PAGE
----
Roger Mitchell

               	“I must go down to the seas again, to the lonely sea and the sky.”
                              			John Masefield

A few months from dying at eighty-nine, 
ankles swollen, a highball in her hand, 
Granny brought back from her twenty-something
memory, “I must go down to the seas again.”

To what the poet called “the vagrant gypsy life.”
The one where you give it all to “the mist
on the sea’s face” and “the white cloud’s flying.”
Not to laundry, the mice in the attic, and dust.

She could lift then only her drinking arm
above the shoulder, her husband dead then
twenty years, but “the gull’s way and the whale’s,” 
and a nightly old-fashioned, kept her camber.

The last time I saw her, she said goodbye 
so roundly, we could have been shipmates 
parting ways in some foreign port, she off 
to the Azores, me to the Cannibal Isles.
I managed then only a whispered goodbye. 
To a woman who grew up on a farm
in Camden County, but later found herself 
in the rollicking staves of a poem.


Two boys in leggings, the kind wrapped 
around the calves of soldiers in the first war. 
Officers had leather boots in that war,
privates and non-coms, cloth leggings instead.

Facing each other at ease in a foxhole,
their helmets on the ground beside them, one foot 
bared, its big toe stuck in the trigger guard
of the rifle each had been trained to fire,

the working ends of which rested under their chins.
They were Nisei, Japanese-American boys,
who volunteered to fight Japan, anything
to escape the relocation camp they’d been thrown into.

A photo taken on Guadalcanal in 1942
and printed (no comment) in every American paper,
which every boy in America got to stare at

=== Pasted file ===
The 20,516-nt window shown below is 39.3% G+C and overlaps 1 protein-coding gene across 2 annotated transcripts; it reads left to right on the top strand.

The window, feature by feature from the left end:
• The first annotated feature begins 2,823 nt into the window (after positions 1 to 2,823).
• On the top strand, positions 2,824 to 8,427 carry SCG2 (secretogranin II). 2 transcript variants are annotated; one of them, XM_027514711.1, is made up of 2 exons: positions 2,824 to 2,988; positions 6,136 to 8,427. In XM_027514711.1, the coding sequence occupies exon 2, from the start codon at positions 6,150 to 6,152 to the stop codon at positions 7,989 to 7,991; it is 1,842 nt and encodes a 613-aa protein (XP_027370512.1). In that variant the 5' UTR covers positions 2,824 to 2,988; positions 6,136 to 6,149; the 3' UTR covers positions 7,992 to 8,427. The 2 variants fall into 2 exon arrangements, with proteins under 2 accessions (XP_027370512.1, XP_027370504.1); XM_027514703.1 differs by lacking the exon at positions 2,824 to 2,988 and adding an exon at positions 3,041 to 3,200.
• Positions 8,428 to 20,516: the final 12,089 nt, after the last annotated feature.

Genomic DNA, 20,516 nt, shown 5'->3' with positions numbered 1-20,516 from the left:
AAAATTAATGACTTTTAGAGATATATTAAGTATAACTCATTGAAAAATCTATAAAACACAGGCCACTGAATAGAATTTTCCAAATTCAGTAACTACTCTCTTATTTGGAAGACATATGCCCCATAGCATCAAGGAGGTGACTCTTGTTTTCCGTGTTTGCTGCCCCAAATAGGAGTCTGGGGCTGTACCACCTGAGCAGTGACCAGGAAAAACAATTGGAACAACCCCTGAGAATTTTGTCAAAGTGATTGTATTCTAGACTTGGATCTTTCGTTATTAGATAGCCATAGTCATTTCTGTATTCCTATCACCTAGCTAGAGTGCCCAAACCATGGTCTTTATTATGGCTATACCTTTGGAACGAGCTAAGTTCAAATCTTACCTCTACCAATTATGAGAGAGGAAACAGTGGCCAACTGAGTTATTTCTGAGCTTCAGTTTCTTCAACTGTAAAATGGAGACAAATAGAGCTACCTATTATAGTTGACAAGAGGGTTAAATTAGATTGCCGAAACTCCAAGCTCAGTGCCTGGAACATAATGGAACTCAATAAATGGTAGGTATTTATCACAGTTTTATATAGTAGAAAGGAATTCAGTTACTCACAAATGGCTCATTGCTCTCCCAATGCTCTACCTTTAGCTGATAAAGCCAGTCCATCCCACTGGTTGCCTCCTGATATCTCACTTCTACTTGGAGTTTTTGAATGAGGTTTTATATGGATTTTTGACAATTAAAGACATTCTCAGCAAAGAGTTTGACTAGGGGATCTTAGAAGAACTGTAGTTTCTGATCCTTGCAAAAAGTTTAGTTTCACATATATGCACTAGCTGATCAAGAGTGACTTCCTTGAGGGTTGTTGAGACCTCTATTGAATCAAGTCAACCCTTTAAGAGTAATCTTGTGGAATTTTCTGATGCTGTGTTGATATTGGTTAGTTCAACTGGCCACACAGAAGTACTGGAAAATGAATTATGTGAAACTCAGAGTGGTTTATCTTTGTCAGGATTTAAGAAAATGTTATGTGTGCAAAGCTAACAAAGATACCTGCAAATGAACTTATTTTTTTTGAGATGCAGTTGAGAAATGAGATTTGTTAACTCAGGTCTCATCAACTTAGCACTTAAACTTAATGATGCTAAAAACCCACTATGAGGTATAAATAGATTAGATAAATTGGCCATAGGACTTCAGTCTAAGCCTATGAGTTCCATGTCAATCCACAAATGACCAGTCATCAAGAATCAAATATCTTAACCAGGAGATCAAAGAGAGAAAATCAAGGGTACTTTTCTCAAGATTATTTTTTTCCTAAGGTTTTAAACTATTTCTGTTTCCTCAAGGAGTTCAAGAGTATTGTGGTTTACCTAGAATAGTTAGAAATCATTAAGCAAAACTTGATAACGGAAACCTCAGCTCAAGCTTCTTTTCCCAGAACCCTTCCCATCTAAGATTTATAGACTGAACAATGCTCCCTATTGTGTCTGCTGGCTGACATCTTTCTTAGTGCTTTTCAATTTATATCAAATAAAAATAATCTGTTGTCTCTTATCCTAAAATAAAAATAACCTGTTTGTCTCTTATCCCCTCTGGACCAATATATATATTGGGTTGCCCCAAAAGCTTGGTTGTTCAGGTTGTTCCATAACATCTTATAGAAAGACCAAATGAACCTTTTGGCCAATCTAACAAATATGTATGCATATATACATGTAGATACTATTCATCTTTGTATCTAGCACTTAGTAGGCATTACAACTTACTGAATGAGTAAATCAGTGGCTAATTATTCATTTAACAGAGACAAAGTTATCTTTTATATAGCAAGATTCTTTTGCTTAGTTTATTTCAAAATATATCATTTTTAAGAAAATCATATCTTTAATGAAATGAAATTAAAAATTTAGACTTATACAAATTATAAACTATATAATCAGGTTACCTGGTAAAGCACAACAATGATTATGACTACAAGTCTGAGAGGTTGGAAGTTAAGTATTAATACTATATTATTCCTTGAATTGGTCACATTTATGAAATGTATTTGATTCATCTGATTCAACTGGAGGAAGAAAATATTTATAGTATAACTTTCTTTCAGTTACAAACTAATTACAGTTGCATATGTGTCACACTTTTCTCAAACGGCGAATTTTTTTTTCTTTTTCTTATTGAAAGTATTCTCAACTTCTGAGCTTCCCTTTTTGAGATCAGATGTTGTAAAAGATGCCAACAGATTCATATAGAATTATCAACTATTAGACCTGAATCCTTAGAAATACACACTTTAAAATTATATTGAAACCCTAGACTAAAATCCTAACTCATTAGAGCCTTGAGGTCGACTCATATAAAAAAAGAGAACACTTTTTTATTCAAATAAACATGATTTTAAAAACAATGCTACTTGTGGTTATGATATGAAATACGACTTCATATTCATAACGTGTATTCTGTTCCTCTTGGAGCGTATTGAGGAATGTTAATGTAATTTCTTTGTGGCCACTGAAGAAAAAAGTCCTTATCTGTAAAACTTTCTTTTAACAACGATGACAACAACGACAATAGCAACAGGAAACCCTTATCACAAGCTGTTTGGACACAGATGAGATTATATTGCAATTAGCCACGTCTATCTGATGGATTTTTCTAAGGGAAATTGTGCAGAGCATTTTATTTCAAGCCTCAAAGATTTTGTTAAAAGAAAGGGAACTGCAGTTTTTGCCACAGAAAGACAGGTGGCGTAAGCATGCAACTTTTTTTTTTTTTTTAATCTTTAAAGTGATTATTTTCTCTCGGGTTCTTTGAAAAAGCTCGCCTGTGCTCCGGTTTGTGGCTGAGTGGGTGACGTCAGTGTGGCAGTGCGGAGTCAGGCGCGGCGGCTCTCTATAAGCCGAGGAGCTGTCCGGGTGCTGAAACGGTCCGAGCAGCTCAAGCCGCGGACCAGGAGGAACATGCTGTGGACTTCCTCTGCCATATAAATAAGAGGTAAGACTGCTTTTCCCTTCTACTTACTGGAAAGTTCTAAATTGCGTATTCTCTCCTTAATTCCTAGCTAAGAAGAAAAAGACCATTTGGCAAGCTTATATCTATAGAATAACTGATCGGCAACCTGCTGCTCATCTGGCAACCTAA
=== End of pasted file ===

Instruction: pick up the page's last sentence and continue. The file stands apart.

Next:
and see the point of, that it wouldn’t matter  

that the mothers of these two boys might also
one day see their sons dead in a hole, 
caught going AWOL forever, squeezed 
between two world orders neither could abide. 


Nothing will survive. Nothing we know now 
or in the future, when the earth goes back 
to its elements and capacities, free 
of us and our meddling, antecedent
to our being, witness to our having been.

Still, the little waves slide up the shoreline.
They want nothing more than to come aboard,
then go back out and try again. I love
the little waves that found a way to do
the only thing they were capable of
and not have to know why or who they were
or what the point of all this is except
to fall on the sand. Then do it again.

I don’t mind that it’s cloudy today
and the wind is a little rough.
The ribs of the palm fronds tell the wind
which way to go. Over there, they say.
I can’t see where that is exactly. 
To be honest, I’d rather be here
listening to the happy clatter
the fronds make scratching the wind’s back
as it blows down the coast, boisterous, off 
to some ruckus in The Society Isles. 

               	“The large platters of this workmanship, probably due to their 
               weight, were used mostly as wall decorations.” 
                              		From a museum description

A young couple arranged against the wall.
He bends toward her, whispers something to her hair.
She smiles, but out into the room, not at him.
The three of us have snuck away briefly,
weary of the galleries, their brilliant
assertions, each of which seems to require
a complete reinvention of the world.

For the moment, I prefer this one,
the waiters cleaning up after the lunch crowd,
filling the shakers, arranging napkins.
One of them smokes while talking on the phone.
The steady splashing in the fountain
washes dust from the eyes, attention
from the tiny muscles of the brain.

Here, though, I'm reminded of the thick,
caramel-colored, earthenware platters
of William Taylor and Samuel Malkin, of Ralph Toft
and Thomas Toft, their only purpose to catch
the wash of voices in a room where people ate
and drank, laughed and cursed, as they hummed
the little tune called Happiness, or Death.

Roger Mitchell's latest book is REASON'S DREAM (Dos Madres), new and forthcoming work in Poetry 
East, Mudlark, Stand (U.K.), Two Horatio, and a poem in Zoo of The New, Ed. Dan Paterson and Nick Laird 
(Penguin, UK). He lives in Jay, NY.
previous page     contents     next page


Post a Comment

<< Home